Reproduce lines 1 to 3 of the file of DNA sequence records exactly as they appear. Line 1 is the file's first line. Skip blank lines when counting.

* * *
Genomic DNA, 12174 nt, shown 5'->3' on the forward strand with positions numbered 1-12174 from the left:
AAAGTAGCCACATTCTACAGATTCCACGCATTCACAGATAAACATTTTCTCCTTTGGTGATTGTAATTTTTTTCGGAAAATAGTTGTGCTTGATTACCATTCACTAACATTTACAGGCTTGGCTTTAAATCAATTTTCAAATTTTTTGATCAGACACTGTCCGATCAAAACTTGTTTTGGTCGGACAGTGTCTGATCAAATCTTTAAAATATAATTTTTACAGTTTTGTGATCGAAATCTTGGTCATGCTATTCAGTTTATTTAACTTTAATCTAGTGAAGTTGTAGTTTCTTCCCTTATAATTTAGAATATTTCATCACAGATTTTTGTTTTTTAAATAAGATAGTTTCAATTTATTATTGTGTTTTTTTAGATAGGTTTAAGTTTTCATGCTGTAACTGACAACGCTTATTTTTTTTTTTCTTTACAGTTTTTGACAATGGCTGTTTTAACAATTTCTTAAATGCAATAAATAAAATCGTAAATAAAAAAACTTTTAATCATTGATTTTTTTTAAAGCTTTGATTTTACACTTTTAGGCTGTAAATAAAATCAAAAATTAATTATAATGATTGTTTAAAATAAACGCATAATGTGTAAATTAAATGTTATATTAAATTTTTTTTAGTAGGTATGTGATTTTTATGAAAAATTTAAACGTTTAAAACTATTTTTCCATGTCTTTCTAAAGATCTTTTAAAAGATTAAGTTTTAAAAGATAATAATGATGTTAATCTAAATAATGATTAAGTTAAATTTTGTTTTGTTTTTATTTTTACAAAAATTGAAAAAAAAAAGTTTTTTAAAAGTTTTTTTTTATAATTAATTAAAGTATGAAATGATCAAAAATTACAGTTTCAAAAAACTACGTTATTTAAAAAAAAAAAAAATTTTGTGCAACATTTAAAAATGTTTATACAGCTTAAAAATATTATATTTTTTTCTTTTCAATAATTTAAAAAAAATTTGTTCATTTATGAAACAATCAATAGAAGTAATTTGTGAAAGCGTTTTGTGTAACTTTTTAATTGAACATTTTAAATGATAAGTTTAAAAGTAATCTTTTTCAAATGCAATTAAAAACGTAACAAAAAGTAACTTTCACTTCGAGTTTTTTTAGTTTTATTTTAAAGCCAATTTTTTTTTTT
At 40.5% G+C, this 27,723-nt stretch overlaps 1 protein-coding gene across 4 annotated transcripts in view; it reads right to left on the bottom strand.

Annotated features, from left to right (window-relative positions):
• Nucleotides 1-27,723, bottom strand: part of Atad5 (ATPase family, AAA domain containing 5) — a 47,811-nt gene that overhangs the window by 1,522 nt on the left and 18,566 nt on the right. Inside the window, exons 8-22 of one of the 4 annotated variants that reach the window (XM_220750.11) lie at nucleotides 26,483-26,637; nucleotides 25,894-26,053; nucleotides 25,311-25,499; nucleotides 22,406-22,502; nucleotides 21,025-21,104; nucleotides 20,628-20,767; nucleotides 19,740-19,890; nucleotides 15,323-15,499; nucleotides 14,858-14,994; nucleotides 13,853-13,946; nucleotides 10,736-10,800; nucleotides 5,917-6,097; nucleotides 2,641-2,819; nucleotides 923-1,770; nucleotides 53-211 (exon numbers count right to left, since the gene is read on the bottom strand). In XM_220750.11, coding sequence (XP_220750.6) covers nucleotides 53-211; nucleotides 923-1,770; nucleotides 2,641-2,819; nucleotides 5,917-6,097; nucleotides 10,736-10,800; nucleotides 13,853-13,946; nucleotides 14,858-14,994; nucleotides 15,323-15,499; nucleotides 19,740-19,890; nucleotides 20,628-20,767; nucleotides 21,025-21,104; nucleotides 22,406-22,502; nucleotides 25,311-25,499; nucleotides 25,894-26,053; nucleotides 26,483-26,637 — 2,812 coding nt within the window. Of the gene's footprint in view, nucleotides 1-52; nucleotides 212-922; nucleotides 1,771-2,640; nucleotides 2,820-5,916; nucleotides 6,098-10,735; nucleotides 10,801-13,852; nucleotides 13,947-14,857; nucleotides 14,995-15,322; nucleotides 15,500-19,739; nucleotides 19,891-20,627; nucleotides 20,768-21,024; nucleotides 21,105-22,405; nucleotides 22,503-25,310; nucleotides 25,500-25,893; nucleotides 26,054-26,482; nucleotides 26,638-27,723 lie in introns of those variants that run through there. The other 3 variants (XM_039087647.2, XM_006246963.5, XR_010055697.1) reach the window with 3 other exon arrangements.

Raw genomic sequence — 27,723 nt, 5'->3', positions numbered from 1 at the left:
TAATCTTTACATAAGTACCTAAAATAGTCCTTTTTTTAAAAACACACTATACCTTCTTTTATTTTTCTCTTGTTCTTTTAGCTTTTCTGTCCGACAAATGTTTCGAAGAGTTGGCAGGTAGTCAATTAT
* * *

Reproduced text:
Genomic DNA, 12174 nt, shown 5'->3' on the forward strand with positions numbered 1-12174 from the left:
AAAGTAGCCACATTCTACAGATTCCACGCATTCACAGATAAACATTTTCTCCTTTGGTGATTGTAATTTTTTTCGGAAAATAGTTGTGCTTGATTACCATTCACTAACATTTACAGGCTTGGCTTTAAATCAATTTTCAAATTTTTTGATCAGACACTGTCCGATCAAAACTTGTTTTGGTCGGACAGTGTCTGATCAAATCTTTAAAATATAATTTTTACAGTTTTGTGATCGAAATCTTGGTCATGCTATTCAGTTTATTTAACTTTAATCTAGTGAAGTTGTAGTTTCTTCCCTTATAATTTAGAATATTTCATCACAGATTTTTGTTTTTTAAATAAGATAGTTTCAATTTATTATTGTGTTTTTTTAGATAGGTTTAAGTTTTCATGCTGTAACTGACAACGCTTATTTTTTTTTTTCTTTACAGTTTTTGACAATGGCTGTTTTAACAATTTCTTAAATGCAATAAATAAAATCGTAAATAAAAAAACTTTTAATCATTGATTTTTTTTAAAGCTTTGATTTTACACTTTTAGGCTGTAAATAAAATCAAAAATTAATTATAATGATTGTTTAAAATAAACGCATAATGTGTAAATTAAATGTTATATTAAATTTTTTTTAGTAGGTATGTGATTTTTATGAAAAATTTAAACGTTTAAAACTATTTTTCCATGTCTTTCTAAAGATCTTTTAAAAGATTAAGTTTTAAAAGATAATAATGATGTTAATCTAAATAATGATTAAGTTAAATTTTGTTTTGTTTTTATTTTTACAAAAATTGAAAAAAAAAAGTTTTTTAAAAGTTTTTTTTTATAATTAATTAAAGTATGAAATGATCAAAAATTACAGTTTCAAAAAACTACGTTATTTAAAAAAAAAAAAAATTTTGTGCAACATTTAAAAATGTTTATACAGCTTAAAAATATTATATTTTTTTCTTTTCAATAATTTAAAAAAAATTTGTTCATTTATGAAACAATCAATAGAAGTAATTTGTGAAAGCGTTTTGTGTAACTTTTTAATTGAACATTTTAAATGATAAGTTTAAAAGTAATCTTTTTCAAATGCAATTAAAAACGTAACAAAAAGTAACTTTCACTTCGAGTTTTTTTAGTTTTATTTTAAAGCCAATTTTTTTTTTT
At 40.5% G+C, this 27,723-nt stretch overlaps 1 protein-coding gene across 4 annotated transcripts in view; it reads right to left on the bottom strand.